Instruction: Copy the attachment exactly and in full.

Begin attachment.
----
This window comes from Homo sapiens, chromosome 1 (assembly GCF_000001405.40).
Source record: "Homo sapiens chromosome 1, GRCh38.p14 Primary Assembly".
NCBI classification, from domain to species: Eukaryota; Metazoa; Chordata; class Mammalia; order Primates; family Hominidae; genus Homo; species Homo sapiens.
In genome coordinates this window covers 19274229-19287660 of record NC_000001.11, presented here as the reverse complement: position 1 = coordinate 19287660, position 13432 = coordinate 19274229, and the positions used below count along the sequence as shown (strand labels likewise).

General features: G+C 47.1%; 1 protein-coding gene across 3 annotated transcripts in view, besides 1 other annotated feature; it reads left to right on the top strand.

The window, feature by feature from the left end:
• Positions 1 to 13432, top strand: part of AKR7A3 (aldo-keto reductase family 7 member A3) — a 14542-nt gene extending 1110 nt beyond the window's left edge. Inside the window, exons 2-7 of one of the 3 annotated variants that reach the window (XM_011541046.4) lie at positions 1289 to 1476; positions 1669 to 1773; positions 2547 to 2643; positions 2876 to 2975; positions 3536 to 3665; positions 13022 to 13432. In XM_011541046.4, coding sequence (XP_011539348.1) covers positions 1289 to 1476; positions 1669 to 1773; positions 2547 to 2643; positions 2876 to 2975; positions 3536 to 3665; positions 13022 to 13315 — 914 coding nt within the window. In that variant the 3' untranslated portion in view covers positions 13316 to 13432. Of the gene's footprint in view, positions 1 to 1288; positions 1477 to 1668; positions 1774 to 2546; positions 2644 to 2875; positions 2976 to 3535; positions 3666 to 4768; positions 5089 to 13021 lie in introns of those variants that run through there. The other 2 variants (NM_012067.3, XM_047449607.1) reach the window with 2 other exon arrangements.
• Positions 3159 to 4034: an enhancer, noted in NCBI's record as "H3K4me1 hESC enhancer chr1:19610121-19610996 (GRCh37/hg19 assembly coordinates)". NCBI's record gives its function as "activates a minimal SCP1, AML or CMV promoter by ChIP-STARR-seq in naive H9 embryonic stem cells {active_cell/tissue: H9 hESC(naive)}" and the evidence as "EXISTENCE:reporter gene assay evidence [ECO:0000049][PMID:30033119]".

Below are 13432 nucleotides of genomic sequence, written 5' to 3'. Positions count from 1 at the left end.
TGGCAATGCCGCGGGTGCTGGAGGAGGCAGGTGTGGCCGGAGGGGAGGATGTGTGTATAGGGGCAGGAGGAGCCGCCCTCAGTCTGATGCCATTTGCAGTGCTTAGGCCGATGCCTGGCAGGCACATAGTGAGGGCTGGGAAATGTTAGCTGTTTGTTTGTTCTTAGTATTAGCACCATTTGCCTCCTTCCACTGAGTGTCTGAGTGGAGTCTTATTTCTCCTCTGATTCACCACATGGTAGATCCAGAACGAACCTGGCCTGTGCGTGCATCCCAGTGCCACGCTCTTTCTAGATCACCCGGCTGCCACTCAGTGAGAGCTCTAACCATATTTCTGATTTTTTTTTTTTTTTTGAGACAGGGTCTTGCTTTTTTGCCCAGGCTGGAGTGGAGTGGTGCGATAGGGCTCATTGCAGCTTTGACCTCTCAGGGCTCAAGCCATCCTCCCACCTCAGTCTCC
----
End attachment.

This window comes from Homo sapiens, chromosome 1 (assembly GCF_000001405.40).
Source record: "Homo sapiens chromosome 1, GRCh38.p14 Primary Assembly".
NCBI classification, from domain to species: Eukaryota; Metazoa; Chordata; class Mammalia; order Primates; family Hominidae; genus Homo; species Homo sapiens.
In genome coordinates this window covers 19274229-19287660 of record NC_000001.11, presented here as the reverse complement: position 1 = coordinate 19287660, position 13432 = coordinate 19274229, and the positions used below count along the sequence as shown (strand labels likewise).

General features: G+C 47.1%; 1 protein-coding gene across 3 annotated transcripts in view, besides 1 other annotated feature; it reads left to right on the top strand.

The window, feature by feature from the left end:
• Positions 1 to 13432, top strand: part of AKR7A3 (aldo-keto reductase family 7 member A3) — a 14542-nt gene extending 1110 nt beyond the window's left edge. Inside the window, exons 2-7 of one of the 3 annotated variants that reach the window (XM_011541046.4) lie at positions 1289 to 1476; positions 1669 to 1773; positions 2547 to 2643; positions 2876 to 2975; positions 3536 to 3665; positions 13022 to 13432. In XM_011541046.4, coding sequence (XP_011539348.1) covers positions 1289 to 1476; positions 1669 to 1773; positions 2547 to 2643; positions 2876 to 2975; positions 3536 to 3665; positions 13022 to 13315 — 914 coding nt within the window. In that variant the 3' untranslated portion in view covers positions 13316 to 13432. Of the gene's footprint in view, positions 1 to 1288; positions 1477 to 1668; positions 1774 to 2546; positions 2644 to 2875; positions 2976 to 3535; positions 3666 to 4768; positions 5089 to 13021 lie in introns of those variants that run through there. The other 2 variants (NM_012067.3, XM_047449607.1) reach the window with 2 other exon arrangements.
• Positions 3159 to 4034: an enhancer, noted in NCBI's record as "H3K4me1 hESC enhancer chr1:19610121-19610996 (GRCh37/hg19 assembly coordinates)". NCBI's record gives its function as "activates a minimal SCP1, AML or CMV promoter by ChIP-STARR-seq in naive H9 embryonic stem cells {active_cell/tissue: H9 hESC(naive)}" and the evidence as "EXISTENCE:reporter gene assay evidence [ECO:0000049][PMID:30033119]".

Below are 13432 nucleotides of genomic sequence, written 5' to 3'. Positions count from 1 at the left end.
TGGCAATGCCGCGGGTGCTGGAGGAGGCAGGTGTGGCCGGAGGGGAGGATGTGTGTATAGGGGCAGGAGGAGCCGCCCTCAGTCTGATGCCATTTGCAGTGCTTAGGCCGATGCCTGGCAGGCACATAGTGAGGGCTGGGAAATGTTAGCTGTTTGTTTGTTCTTAGTATTAGCACCATTTGCCTCCTTCCACTGAGTGTCTGAGTGGAGTCTTATTTCTCCTCTGATTCACCACATGGTAGATCCAGAACGAACCTGGCCTGTGCGTGCATCCCAGTGCCACGCTCTTTCTAGATCACCCGGCTGCCACTCAGTGAGAGCTCTAACCATATTTCTGATTTTTTTTTTTTTTTTGAGACAGGGTCTTGCTTTTTTGCCCAGGCTGGAGTGGAGTGGTGCGATAGGGCTCATTGCAGCTTTGACCTCTCAGGGCTCAAGCCATCCTCCCACCTCAGTCTCC